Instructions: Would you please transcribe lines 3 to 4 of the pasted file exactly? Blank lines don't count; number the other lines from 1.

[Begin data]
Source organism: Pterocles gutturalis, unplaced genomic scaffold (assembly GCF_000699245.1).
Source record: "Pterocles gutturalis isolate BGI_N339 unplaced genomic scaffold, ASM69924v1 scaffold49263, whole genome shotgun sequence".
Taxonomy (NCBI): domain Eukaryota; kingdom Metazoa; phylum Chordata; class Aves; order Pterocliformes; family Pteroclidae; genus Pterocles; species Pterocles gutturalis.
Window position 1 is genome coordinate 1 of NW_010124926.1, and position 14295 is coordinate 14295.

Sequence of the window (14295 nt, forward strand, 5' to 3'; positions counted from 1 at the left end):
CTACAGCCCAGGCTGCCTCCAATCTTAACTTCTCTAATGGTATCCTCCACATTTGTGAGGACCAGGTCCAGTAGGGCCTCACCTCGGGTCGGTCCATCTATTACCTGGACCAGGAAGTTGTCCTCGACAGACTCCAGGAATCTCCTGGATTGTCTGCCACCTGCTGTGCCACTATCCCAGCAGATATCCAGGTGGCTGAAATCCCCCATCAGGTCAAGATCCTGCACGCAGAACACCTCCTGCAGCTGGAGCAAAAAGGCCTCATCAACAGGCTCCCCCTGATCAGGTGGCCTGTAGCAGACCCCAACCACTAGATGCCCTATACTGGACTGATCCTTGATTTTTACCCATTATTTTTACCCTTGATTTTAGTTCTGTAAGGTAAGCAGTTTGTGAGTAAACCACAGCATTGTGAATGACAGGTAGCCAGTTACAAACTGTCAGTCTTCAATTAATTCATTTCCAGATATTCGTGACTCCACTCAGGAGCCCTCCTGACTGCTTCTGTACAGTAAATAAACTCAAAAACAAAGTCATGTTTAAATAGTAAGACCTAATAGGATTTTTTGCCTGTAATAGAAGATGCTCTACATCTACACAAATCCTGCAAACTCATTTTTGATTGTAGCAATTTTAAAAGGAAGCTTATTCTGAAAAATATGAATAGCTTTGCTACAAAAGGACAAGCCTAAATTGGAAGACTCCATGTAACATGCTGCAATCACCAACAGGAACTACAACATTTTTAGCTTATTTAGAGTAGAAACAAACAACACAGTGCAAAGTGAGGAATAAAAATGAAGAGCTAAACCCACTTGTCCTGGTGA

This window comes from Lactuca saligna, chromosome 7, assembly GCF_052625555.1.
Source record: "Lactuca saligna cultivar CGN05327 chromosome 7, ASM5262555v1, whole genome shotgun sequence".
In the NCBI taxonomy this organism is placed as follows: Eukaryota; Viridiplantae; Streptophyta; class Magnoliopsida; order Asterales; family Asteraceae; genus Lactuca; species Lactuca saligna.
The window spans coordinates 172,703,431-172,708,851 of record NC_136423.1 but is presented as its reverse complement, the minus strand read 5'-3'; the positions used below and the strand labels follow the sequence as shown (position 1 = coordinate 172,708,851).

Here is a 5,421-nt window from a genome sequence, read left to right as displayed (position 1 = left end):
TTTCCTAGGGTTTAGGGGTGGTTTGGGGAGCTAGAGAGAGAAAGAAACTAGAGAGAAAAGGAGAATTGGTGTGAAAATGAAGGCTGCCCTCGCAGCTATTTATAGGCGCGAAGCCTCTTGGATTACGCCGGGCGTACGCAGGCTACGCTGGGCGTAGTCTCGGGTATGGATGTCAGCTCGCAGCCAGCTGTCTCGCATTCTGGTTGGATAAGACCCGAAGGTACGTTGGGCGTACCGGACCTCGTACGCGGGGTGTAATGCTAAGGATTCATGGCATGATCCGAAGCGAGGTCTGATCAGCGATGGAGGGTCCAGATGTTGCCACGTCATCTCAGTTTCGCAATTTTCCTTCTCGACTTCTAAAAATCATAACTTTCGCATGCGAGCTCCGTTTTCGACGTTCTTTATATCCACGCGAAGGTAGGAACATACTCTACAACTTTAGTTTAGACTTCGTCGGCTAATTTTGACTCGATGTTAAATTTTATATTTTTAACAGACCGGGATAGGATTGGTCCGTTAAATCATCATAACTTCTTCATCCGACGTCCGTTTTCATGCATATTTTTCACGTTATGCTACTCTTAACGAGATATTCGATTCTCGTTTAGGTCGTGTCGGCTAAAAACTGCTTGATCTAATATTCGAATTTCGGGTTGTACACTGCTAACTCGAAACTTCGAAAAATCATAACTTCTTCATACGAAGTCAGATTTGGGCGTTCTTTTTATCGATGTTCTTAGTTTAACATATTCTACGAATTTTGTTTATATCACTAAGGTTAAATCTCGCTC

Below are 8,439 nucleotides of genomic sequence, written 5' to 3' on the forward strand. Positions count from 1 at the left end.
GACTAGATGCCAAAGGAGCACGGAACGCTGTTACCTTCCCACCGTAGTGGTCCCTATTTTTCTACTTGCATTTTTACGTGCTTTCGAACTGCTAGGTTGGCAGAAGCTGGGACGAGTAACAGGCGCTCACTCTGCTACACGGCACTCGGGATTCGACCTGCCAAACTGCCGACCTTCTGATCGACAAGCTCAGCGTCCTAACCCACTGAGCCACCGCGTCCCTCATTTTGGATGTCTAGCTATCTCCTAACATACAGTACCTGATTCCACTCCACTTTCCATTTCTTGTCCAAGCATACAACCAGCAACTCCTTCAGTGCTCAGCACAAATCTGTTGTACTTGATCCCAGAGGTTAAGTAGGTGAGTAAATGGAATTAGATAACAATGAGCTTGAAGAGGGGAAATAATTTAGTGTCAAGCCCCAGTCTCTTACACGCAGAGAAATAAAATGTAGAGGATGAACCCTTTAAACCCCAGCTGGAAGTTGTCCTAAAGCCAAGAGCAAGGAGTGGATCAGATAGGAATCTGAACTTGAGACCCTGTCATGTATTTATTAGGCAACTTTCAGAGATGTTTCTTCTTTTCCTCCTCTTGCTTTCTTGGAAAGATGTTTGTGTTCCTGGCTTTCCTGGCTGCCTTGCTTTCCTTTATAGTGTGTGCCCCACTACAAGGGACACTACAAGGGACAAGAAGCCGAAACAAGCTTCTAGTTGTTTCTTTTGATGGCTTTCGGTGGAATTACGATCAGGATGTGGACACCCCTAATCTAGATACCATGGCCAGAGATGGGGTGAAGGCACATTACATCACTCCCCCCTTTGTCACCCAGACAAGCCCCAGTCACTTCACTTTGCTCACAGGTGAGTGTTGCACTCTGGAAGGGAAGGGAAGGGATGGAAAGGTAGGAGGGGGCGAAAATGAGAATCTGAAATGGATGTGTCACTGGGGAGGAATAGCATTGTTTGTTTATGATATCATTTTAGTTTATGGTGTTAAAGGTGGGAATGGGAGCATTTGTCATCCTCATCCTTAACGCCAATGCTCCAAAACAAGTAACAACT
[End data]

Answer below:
Taxonomy (NCBI): domain Eukaryota; kingdom Metazoa; phylum Chordata; class Aves; order Pterocliformes; family Pteroclidae; genus Pterocles; species Pterocles gutturalis.
Window position 1 is genome coordinate 1 of NW_010124926.1, and position 14295 is coordinate 14295.